22 Documentation Requirements If management determines a principle is not relevant, management supports that determination with documentation that includes the rationale of how, in the absence of that principle, the associated component could be designed, implemented, and operated effectively.
23 Documentation Requirements Control EnvironmentManagement develops and maintains documentation of its internal control system.Control ActivitiesManagement documents in policies the internal control responsibilities of the organization.
24 Documentation Requirements MonitoringManagement evaluates and documents the results of ongoing monitoring and separate evaluations to identify internal control issues.Management evaluates and documents internal control issues and determines appropriate corrective actions for internal control deficiencies on a timely basis.Management completes and documents corrective actions to remediate internal control deficiencies on a timely basis.
25 Control Considerations - CE Establishment of formal Code of ConductCommunicates appropriate ethical and moral behavior, penalties, and how to communicate when becoming aware of any potential issue.Conflicts of interest – including dealing with suppliersProper hiring & Training program (commitment to excellence)Including P&P for hiring, training, promoting, discipline, termination
26 Control Considerations - CE Key areas of authority & responsibility are defined & communicatedEstablishment of Internal audit functionEstablishment of fraud/ethics hotlineProperly designed and report to proper levels of the government.
27 Control Considerations - RA Brainstorm – included appropriate levels of the organization (always include IT)This means “not” just finance/businessIdentify risk associated with compliance, operation, & reportingShould not be a once and done approachShould consider both entity-wide and activity-level objectives; and internal/external risk
28 Control Considerations - RA Maintain list of items from (brainstorming)Assess likelihood and significance (benchmark to your entities risk appetite)Identify corresponding control to address those (significant/likely or combination )Update list with additional areas identified while performing monitoring activities
29 Control Considerations - RA Principle 8 - The organization considers the potential for fraud in assessing risks tAdded emphasis on fraudResources: “Managing the Business Risk of Fraud: A Practical Guide” the achievement of objectives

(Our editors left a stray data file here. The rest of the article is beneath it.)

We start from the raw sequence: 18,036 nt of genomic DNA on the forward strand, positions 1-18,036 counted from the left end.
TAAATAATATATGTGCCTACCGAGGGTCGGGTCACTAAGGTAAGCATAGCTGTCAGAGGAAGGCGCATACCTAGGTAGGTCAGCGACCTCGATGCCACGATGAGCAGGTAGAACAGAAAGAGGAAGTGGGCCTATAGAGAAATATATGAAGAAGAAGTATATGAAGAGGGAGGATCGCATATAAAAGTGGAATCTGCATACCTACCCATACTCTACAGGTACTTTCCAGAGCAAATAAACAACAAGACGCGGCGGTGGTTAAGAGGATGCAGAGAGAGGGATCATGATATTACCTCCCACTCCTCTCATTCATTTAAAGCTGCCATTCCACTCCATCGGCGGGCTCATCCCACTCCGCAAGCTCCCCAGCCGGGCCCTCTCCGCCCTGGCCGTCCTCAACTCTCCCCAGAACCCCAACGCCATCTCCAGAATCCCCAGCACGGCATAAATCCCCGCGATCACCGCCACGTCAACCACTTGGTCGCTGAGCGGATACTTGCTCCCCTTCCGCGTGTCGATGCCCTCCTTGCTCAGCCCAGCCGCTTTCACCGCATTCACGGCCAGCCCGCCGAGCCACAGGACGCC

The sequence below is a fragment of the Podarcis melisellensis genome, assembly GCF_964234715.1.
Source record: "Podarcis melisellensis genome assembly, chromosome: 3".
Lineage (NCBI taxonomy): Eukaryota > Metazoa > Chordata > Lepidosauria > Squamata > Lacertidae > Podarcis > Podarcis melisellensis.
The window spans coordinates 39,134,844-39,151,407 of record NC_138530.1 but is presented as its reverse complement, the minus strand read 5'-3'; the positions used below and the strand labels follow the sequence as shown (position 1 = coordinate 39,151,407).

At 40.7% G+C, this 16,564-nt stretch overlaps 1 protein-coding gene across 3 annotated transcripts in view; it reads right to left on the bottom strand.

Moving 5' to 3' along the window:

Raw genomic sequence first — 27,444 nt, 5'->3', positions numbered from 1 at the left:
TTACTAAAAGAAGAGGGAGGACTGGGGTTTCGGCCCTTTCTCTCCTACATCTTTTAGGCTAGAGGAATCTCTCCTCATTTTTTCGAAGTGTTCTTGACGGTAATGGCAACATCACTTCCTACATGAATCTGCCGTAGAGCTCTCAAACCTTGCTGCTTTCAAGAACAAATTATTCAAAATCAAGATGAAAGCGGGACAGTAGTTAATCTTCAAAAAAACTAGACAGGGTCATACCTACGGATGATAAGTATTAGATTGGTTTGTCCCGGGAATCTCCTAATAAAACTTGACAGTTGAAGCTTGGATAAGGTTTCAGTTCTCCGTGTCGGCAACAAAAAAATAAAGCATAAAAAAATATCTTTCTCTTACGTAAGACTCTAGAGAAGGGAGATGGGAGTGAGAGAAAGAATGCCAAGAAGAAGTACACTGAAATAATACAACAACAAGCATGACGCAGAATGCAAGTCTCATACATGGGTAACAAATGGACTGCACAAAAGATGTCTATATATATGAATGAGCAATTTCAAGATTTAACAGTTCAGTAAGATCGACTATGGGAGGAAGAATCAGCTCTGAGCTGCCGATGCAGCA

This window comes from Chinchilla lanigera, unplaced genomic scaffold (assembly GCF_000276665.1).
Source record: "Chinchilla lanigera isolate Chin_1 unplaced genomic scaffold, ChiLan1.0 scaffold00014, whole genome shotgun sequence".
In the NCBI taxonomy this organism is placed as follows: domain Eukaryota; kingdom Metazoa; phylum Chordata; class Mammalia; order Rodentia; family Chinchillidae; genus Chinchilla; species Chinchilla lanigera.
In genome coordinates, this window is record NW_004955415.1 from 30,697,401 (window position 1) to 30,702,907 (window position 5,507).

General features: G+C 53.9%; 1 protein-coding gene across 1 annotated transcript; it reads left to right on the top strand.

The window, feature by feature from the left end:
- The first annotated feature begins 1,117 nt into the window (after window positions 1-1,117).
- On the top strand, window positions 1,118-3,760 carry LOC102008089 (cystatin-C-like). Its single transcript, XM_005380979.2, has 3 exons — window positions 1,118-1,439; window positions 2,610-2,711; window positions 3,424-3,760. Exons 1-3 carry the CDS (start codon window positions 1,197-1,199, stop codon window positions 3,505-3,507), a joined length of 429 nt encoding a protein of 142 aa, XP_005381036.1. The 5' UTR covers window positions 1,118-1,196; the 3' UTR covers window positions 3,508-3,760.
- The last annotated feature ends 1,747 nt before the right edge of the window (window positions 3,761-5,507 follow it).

30 IT’S FREE. http://www. acfe IT’S FREE!!!! Currently in the process of revision.
32 Control Considerations - CA Don’t forget ITGeneral ControlsPassword(s)Segregation of DutiesApprovalsChange Management Controls
33 Control Considerations - MA Ongoing monitoring – regular management and supervisory activities, comparisons, reconciliations, and other routine actionsSeparate evaluations – can be conducted by management or others such as internal auditors or management consultants
34 Control Considerations – I/C Established communication exist to provide appropriate information to individuals related to their responsibility and role in internal controls process.Communication channels exist for employees and management to report issue up the chain to ensure appropriate action is taken.Appropriate information is generated to support internal controls.
35 Large vs Small EntityOV4.04 The 17 principles apply to both large and small entities. However, smaller entities may have different implementation approaches than larger entities. Smaller entities typically have unique advantages, which can contribute to an effective internal control system. These may include a higher level of involvement by management in operational processes and direct interaction with personnel. Smaller entities may find informal staff meetings effective for communicating quality information, whereas larger entities may need more formal mechanisms—such as written reports, intranet portals, or periodic formal meetings—to communicate with the organization.